Veganism has experienced a dramatic surge in popularity over the last decade, with the rise in Britain alone standing at a 350% increase between the years 2006 and 2016. With an explosion of vegan food products on to the market, and the permeation of vegan alternatives into mainstream restaurants and supermarkets, the term 'veganism' has become synonymous with a diet that is free from animal products.
In actual fact, veganism in its entirety is a much broader philosophy that opposes the exploitation and maltreatment of animals. The Vegan Society define it as:
"A philosophy and way of living which seeks to exclude—as far as is possible and practicable—all forms of exploitation of, and cruelty to, animals for food, clothing or any other purpose; and by extension, promotes the development and use of animal-free alternatives for the benefit of humans, animals and the environment. In dietary terms it denotes the practice of dispensing with all products derived wholly or partly from animals."
This broader conception of veganism has far-reaching applications; from cosmetics to bathroom products, and from dog and horse racing to any products tested on animals. One person who is pushing this philosophy in to the mainstream is Erez Nevi Pana, an Isreali designer who is experimenting with different materials and processes to create vegan furniture. His exhibition 'Vegan Design - Or the Art of Reduction' was recently on display during the 2018 Milan Design Week, and aimed to provide an intellectual point of departure for other designers, whilst also raising awareness of the use of animal products in the furniture industry. He says, "choosing awareness leads to action, thereby expanding the discussion to much more than diet – a broader questioning arises regarding usage in general, whether vegan or not."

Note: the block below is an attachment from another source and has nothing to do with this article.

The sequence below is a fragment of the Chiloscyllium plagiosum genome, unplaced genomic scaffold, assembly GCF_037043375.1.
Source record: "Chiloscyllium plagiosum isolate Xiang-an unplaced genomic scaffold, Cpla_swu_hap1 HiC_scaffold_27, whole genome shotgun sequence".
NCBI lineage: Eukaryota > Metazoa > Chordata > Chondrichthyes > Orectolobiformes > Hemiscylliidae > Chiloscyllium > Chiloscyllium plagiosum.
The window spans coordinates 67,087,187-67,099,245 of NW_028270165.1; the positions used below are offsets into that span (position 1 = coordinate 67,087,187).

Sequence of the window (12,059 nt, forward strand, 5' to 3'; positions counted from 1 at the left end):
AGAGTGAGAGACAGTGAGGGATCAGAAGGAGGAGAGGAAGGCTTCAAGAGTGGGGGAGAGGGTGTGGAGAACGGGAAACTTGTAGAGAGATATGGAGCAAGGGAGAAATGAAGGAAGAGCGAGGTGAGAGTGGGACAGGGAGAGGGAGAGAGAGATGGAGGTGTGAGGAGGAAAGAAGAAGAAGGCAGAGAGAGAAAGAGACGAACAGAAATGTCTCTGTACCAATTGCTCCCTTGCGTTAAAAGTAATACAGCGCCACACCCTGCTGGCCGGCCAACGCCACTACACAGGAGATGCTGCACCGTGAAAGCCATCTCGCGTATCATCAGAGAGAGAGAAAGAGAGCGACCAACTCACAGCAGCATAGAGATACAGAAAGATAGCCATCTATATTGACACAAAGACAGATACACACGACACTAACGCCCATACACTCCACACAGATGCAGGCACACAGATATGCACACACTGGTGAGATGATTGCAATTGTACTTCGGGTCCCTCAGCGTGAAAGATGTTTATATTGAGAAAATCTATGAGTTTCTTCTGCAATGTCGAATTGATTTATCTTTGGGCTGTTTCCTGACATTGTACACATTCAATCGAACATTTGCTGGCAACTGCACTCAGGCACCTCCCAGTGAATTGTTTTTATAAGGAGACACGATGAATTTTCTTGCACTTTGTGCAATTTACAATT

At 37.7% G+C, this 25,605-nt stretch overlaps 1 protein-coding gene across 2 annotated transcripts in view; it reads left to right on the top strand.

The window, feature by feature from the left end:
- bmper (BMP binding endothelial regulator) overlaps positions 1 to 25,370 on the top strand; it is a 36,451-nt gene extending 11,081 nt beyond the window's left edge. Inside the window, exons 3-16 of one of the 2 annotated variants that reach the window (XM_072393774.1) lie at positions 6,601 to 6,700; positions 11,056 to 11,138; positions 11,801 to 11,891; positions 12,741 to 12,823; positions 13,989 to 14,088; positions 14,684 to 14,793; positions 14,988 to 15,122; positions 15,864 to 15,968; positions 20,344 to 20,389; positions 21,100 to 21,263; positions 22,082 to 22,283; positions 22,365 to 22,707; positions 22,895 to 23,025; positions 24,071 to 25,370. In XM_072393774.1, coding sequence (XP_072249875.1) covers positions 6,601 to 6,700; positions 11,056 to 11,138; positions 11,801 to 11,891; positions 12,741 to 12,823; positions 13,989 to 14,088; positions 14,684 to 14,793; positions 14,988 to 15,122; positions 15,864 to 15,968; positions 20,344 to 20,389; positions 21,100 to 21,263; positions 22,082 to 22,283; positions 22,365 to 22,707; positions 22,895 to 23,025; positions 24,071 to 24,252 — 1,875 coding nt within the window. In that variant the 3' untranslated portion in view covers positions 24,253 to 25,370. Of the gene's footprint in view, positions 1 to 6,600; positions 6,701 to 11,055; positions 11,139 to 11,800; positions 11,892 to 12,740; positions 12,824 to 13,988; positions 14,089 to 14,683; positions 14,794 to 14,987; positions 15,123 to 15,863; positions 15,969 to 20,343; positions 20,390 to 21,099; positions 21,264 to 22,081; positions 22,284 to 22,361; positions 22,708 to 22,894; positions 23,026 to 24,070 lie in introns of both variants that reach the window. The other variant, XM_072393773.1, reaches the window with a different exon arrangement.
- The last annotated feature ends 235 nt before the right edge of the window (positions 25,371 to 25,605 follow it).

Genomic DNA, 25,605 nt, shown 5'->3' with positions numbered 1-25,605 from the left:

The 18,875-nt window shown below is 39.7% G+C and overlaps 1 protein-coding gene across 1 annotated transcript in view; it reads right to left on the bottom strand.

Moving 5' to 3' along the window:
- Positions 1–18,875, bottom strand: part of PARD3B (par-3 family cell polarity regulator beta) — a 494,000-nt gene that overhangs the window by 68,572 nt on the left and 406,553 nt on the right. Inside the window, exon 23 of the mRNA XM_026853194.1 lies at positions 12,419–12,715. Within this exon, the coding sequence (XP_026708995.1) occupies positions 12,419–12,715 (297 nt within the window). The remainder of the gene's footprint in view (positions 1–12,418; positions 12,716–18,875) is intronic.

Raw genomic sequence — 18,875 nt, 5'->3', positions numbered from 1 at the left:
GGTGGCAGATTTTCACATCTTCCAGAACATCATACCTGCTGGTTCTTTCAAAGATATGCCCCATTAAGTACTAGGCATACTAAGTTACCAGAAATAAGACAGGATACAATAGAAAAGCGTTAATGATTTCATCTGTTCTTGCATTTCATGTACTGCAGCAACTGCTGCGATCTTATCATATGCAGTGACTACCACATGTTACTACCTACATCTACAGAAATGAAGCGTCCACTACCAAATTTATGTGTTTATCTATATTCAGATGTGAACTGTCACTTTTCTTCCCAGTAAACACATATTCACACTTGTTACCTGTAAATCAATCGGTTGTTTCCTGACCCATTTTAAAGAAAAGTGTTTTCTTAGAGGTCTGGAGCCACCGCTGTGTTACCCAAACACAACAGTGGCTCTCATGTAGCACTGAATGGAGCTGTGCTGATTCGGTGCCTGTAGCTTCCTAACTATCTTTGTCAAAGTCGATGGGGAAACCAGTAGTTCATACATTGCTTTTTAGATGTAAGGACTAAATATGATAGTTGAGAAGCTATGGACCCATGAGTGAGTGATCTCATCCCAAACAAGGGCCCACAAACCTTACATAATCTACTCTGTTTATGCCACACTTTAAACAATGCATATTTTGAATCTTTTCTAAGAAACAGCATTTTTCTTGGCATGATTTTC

Erez Nevi Pana's salt covered stool is made with sodium-heavy water from the Dead Sea
The spirit of reduction that the installation celebrates is being echoed elsewhere as well. An example of this is the growing number of people who are rejecting fur products and opting for faux alternatives instead. Many of these people may not follow vegan diets, but recognise this unnecessary use of animal products and choose to apply vegan principles to this area of their lives.
Others have followed suit in the art of reduction by adhering to a so-called 'flexitarian' diet, a predominately but not strictly plant-based diet. Back in August 2017 a report from Mintel found that "over a quarter (28%) of meat-eating Brits had reduced or limited their meat consumption in the previous six months, with the figure expected to grow. The trend is also growing in the US, where approximately 7.3 million people consider themselves vegetarian and approximately 22.8 million are considered flexitarian. There are a variety of motivating factors for a reduction in meat consumption such as environmental and health benefits, but in practice, they all further a vegan philosophy.
This soft approach to veganism is an area of contention for the vegan community. Does it adhere to an anti-vegan conviction that the exploitation of animals is acceptable if it is 'only in moderation'? Or does it make veganism more accessible to the masses, opening the door to people who would find it too daunting to ditch all animal products at once?
There's no straightforward answer to these questions, but one point that can surely be agreed upon, is that the reduction in animal cruelty and exploitation can only be a good thing.